Sunday is Veteran's Day, a national holiday which originated to commemorate the signing of the armistice which ended World War I on Nov. 11, 1918. It was called Armistice Day way back "when I was a boy," but has been designated for several years as a day to honor all veterans. We still have Memorial Day, of course, to offer special honors for deceased veterans, especially those who died in the line of duty.
One veteran with local ties is probably completely forgotten now, but I intend to tell her story and (I hope) preserve it. During the Anzio Invasion in Italy during World War II, a hospital tent on the beach behind the invading Allied troops was bombed by the Germans on Feb. 6, 1944. The chief nurse and her assistant were among the casualties. One of the wounded was a surgeon. All of the dead were buried in a common grave in the new American Military Cemetery in Nettuno, Italy.
The chief nurse who was killed was Army Nurse Corps Lt. Blanche F. Sigman, of Akron. Blanche had been orphaned as a tiny baby and was raised by her aunt, Quintella Sigman Cronk, the wife of Wayne Cronk. Blanch never lived in Norwalk, though her aunt and uncle lived here in later years until their passing. She did visit Cronk family relatives here before entering the Nurse Corps at Akron in June of 1942.
Lt. Sigman was a 1929 graduate of Bellevue Hospital in New York, having followed her aunt in the nursing field. Mrs. Cronk was a military nurse during World War I. In April of 1943 Lt. Sigman was assigned to overseas duty and escaped death in September of 1943 while onboard a hospital ship en route from North Africa to Salerno, Italy. Her entire unit escaped that sinking and then volunteered to return to Anzio where she met her death.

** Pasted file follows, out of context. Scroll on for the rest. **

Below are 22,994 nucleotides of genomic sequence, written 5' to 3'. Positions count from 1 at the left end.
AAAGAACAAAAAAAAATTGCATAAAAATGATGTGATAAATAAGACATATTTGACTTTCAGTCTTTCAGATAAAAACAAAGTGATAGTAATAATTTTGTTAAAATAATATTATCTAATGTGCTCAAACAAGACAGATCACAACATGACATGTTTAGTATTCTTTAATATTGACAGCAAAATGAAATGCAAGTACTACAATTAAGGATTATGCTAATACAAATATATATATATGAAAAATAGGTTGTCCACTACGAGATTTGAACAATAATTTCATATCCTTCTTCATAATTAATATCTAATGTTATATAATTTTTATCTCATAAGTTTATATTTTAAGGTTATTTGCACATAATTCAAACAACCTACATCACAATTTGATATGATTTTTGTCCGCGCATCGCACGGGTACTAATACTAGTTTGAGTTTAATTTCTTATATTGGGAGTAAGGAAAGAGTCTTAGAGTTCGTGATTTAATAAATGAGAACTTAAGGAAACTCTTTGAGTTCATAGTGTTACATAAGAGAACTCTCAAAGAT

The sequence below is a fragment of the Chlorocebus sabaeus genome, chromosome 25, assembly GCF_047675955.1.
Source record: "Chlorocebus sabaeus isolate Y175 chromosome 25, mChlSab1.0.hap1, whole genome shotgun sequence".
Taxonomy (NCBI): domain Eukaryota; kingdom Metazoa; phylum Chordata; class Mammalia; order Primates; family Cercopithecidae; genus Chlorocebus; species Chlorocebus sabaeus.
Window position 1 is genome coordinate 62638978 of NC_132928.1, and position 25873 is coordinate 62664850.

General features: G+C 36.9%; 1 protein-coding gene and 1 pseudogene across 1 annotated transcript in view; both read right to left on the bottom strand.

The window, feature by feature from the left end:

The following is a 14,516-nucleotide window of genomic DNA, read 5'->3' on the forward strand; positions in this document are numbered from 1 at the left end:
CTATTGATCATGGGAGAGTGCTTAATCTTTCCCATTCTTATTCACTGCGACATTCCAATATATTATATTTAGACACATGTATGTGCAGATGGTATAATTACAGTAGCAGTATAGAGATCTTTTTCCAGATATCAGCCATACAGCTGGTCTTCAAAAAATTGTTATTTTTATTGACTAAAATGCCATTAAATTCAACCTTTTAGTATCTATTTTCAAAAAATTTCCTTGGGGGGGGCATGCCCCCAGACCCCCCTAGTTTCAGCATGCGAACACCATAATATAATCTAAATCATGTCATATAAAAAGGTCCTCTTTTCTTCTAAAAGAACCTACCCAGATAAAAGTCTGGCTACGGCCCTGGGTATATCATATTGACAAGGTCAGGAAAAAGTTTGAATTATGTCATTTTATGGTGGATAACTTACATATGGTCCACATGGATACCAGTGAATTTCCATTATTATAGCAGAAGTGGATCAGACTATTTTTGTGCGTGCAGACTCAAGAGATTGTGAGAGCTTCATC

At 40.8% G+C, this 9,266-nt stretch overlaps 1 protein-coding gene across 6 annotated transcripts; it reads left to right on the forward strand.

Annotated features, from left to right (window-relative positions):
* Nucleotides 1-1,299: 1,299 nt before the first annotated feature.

A few months later, Mrs. Cronk received the Purple Heart and a Presidential Citation for her niece, and soon after that the Italian government presented her with the Italian War Cross on behalf of Blanche, who gave "her young life for the ideals of civilization and for the liberation of Rome."
During the summer of 1944 Mrs. Cronk traveled to Charleston, S.C. to see the U.S. Hospital Ship Blanche Sigman and to present the ship with a portrait of her niece for the hospital ship named for her.
The Blanche Sigman actually had been christened earlier and sent Europe to bring back 559 men wounded in the Normandy Invasion in June.
Mrs. Quintella Cronk died in Norwalk in 1974, taking with her many memories of her niece whom she had raised from infancy. It was said that Blanche always referred to her aunt as "Mother," since she never knew her own mother.
Lt. Blanche Sigman's story is just one of thousands of tough stories one can find in researching World War II.
REMEMBER: My "Just Like Old Times" books are on sale at Colonial Flower & Gift Shoppe, 7 W. Main St., Norwalk. These preserve my earlier columns in a permanent, indexed book form. Do your Christmas shopping early!